Can a studio’s culture, or personality, be measured? Having some simple metrics of a studio’s culture might be a useful starting place to discuss its strengths and weaknesses internally. This article poses the question of whether a set of metrics is possible and what they might look like by taking a lesson from the popular Myer’s-Briggs Type Indicator.
For the past dozen years, I’ve used the Myers-Briggs Type Indicator (MTBI, http://en.wikipedia.org/wiki/Myers-Briggs_Type_Indicator) questionnaire, which is “designed to measure psychological preferences in how people perceive the world and make decisions” through a simple four part metric.
I’ve found it to be an interesting tool that helps people communicate with others who all think and feel differently. The results can be taken too far, but one of the most interesting things about the MTBI is the consistency in its results. I’ve always been measured as an INTJ by the test, but have been surprised when people who are trained in MTBI tell me I’m an INTJ after a few minutes of conversation. There are even tools online, like TypeAlyzer (http://www.typealyzer.com/), which tell me that I’m an INTJ when it analyzes my blog (http://blog.agilegamedevelopment.com/)
After spending the past four years working with dozens of studios as an independent trainer and coach, I’ve seen common patterns and I’ve come to feel it’s possible to categorize these patters into an MTBI-like system. I searched around and found a few candidates, but none of them seemed ideally suited to game development studios.
What would such an indicator look like? It should probably start at the same scale of the MTBI and have four dichotomies, or preference-pairs. The four MTBI dichotomies are:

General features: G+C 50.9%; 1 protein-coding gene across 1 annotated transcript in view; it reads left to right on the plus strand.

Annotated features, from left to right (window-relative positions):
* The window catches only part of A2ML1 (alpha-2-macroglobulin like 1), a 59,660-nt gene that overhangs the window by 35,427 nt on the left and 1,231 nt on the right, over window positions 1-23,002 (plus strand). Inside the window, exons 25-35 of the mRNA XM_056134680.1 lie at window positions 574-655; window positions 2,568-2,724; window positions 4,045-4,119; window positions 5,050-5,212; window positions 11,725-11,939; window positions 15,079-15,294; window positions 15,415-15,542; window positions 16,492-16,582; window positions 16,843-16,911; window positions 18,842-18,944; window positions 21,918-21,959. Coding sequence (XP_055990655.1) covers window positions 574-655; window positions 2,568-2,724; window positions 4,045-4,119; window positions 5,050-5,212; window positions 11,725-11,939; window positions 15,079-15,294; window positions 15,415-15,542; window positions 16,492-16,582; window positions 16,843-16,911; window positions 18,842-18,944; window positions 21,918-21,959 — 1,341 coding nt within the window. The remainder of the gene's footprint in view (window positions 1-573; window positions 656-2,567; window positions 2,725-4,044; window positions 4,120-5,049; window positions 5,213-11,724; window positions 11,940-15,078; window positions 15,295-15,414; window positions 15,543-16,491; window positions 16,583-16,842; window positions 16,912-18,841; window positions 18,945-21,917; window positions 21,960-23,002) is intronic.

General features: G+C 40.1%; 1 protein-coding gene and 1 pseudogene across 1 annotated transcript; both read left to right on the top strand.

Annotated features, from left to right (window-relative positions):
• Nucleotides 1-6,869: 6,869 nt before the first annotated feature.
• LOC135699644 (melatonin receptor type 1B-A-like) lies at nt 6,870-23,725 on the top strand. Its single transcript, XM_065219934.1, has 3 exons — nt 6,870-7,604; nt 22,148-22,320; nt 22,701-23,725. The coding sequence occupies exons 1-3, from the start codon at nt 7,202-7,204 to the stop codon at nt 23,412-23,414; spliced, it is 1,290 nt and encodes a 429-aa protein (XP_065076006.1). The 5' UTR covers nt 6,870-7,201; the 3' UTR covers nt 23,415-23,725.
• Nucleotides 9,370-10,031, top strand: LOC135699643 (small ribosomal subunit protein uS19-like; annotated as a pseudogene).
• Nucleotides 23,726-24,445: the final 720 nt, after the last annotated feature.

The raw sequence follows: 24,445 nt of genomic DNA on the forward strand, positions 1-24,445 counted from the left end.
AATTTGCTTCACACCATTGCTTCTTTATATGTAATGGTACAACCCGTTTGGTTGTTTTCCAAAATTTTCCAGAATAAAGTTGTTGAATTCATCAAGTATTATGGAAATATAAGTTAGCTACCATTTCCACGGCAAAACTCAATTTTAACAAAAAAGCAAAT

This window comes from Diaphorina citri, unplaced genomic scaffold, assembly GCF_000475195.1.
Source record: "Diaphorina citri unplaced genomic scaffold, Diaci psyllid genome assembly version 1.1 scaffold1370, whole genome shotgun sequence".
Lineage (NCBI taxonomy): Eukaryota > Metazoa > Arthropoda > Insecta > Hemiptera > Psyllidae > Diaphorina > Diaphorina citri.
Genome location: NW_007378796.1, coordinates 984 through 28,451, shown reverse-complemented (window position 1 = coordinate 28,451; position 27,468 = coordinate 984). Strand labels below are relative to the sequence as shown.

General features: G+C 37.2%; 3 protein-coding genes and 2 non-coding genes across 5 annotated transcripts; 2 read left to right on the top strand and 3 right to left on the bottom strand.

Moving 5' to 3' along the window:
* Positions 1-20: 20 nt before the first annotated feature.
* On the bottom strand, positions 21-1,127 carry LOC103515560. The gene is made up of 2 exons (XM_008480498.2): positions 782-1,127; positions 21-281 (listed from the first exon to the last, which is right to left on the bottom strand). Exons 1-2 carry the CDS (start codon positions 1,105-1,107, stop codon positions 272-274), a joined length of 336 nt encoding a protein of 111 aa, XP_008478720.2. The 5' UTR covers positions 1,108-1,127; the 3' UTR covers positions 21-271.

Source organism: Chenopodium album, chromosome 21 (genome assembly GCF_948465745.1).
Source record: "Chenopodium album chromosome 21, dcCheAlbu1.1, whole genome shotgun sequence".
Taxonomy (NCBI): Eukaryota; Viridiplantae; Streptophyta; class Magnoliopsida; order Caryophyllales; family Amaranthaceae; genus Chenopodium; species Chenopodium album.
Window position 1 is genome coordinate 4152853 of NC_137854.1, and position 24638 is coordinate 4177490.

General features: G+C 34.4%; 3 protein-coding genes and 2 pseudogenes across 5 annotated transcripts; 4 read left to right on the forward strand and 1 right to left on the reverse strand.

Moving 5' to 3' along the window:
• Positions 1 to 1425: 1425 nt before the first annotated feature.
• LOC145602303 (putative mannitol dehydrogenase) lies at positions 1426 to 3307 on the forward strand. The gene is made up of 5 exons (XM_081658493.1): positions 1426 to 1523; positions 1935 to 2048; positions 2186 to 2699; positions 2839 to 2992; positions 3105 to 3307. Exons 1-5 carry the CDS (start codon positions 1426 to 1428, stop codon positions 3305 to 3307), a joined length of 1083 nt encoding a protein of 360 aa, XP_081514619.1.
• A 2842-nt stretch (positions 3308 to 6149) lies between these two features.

The MTBI dichotomies lack any positive or negative bias, which is often different from our daily use of these terms. For example, when I first heard I had a preference towards introversion, I didn’t believe it. “I’m not an introvert” I thought, “I talk to people all the time!”, but then I read more about these preferences(from Wikipedia):
The assessment didn’t sound so wrong after reading that. Eventually it led me to try and improve communication with others based on the preference they seemed to have relative to my own.
MTBI preferences aren’t absolutes either. The MTBI provides a scale between the preference-pairs. Very often you might find yourself near the center between them, as I was with extroversion and introversion.
How would a studio type indicator be used and what would its value be? Some ideas:
The value of the MTBI is that it reminds us we all think and communicate differently. Similarly, an equivalent studio indicator would raise awareness of the assumptions and vision of an organization and hopefully lead to meaningful conversation and alignment of that vision among everyone in it.
What would be the best four dichotomies for a studio indicator? I came up with a list, but I’d like to find out what other preferences developers think belong here.
This is a first-pass list of dichotomies and I have to admit I’m not completely thrilled with them. What different dichotomies should be in this list? What would you think is necessary to include to describe your studio? How should this indicator be used?